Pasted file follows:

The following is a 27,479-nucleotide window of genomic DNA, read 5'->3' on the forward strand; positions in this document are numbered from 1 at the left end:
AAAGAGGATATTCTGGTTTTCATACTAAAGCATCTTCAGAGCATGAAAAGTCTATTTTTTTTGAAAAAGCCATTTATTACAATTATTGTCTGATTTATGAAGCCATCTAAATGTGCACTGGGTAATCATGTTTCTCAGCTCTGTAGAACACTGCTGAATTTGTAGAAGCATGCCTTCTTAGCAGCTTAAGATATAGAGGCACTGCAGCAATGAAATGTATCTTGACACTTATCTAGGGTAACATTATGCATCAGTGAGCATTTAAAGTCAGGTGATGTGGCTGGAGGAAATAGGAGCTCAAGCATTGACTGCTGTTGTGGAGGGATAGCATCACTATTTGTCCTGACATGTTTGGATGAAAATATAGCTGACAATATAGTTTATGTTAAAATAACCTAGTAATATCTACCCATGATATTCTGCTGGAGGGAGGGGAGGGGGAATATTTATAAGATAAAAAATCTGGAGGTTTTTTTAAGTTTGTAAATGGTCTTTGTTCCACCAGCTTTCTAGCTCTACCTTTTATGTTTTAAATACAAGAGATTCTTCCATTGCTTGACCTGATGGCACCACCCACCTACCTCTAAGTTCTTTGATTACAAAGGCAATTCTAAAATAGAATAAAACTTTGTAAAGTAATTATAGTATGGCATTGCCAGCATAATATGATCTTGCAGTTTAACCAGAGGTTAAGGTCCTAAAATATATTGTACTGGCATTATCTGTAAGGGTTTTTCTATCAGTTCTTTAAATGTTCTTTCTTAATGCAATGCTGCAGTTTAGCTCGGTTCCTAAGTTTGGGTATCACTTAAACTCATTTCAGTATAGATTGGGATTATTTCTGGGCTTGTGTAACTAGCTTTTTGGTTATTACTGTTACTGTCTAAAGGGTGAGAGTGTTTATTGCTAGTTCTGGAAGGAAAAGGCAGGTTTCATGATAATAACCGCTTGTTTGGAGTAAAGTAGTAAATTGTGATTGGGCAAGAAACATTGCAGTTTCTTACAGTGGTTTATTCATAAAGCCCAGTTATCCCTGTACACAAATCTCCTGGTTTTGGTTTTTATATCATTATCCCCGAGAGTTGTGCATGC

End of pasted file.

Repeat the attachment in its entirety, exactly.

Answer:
The following is a 27,479-nucleotide window of genomic DNA, read 5'->3' on the forward strand; positions in this document are numbered from 1 at the left end:
AAAGAGGATATTCTGGTTTTCATACTAAAGCATCTTCAGAGCATGAAAAGTCTATTTTTTTTGAAAAAGCCATTTATTACAATTATTGTCTGATTTATGAAGCCATCTAAATGTGCACTGGGTAATCATGTTTCTCAGCTCTGTAGAACACTGCTGAATTTGTAGAAGCATGCCTTCTTAGCAGCTTAAGATATAGAGGCACTGCAGCAATGAAATGTATCTTGACACTTATCTAGGGTAACATTATGCATCAGTGAGCATTTAAAGTCAGGTGATGTGGCTGGAGGAAATAGGAGCTCAAGCATTGACTGCTGTTGTGGAGGGATAGCATCACTATTTGTCCTGACATGTTTGGATGAAAATATAGCTGACAATATAGTTTATGTTAAAATAACCTAGTAATATCTACCCATGATATTCTGCTGGAGGGAGGGGAGGGGGAATATTTATAAGATAAAAAATCTGGAGGTTTTTTTAAGTTTGTAAATGGTCTTTGTTCCACCAGCTTTCTAGCTCTACCTTTTATGTTTTAAATACAAGAGATTCTTCCATTGCTTGACCTGATGGCACCACCCACCTACCTCTAAGTTCTTTGATTACAAAGGCAATTCTAAAATAGAATAAAACTTTGTAAAGTAATTATAGTATGGCATTGCCAGCATAATATGATCTTGCAGTTTAACCAGAGGTTAAGGTCCTAAAATATATTGTACTGGCATTATCTGTAAGGGTTTTTCTATCAGTTCTTTAAATGTTCTTTCTTAATGCAATGCTGCAGTTTAGCTCGGTTCCTAAGTTTGGGTATCACTTAAACTCATTTCAGTATAGATTGGGATTATTTCTGGGCTTGTGTAACTAGCTTTTTGGTTATTACTGTTACTGTCTAAAGGGTGAGAGTGTTTATTGCTAGTTCTGGAAGGAAAAGGCAGGTTTCATGATAATAACCGCTTGTTTGGAGTAAAGTAGTAAATTGTGATTGGGCAAGAAACATTGCAGTTTCTTACAGTGGTTTATTCATAAAGCCCAGTTATCCCTGTACACAAATCTCCTGGTTTTGGTTTTTATATCATTATCCCCGAGAGTTGTGCATGC